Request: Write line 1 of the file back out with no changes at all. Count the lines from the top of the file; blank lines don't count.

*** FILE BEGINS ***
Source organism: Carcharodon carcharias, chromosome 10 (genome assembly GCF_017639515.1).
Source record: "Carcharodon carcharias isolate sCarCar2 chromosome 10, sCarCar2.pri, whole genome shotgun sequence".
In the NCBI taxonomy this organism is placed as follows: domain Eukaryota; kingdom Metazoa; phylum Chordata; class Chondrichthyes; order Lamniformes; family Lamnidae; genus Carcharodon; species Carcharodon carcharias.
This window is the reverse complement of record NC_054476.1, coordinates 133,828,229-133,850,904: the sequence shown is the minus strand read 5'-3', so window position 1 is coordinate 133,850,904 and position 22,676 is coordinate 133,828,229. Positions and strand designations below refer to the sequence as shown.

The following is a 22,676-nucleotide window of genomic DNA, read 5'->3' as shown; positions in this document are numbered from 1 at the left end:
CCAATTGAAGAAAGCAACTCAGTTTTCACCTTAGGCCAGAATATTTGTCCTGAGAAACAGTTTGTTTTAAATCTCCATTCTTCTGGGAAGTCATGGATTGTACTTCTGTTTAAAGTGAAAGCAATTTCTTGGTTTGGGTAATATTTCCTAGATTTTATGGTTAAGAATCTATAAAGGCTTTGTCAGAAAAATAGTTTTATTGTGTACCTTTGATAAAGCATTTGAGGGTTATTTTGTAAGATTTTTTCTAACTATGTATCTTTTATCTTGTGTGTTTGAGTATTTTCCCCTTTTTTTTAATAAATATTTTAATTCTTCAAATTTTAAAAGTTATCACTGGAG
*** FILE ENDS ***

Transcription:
Source organism: Carcharodon carcharias, chromosome 10 (genome assembly GCF_017639515.1).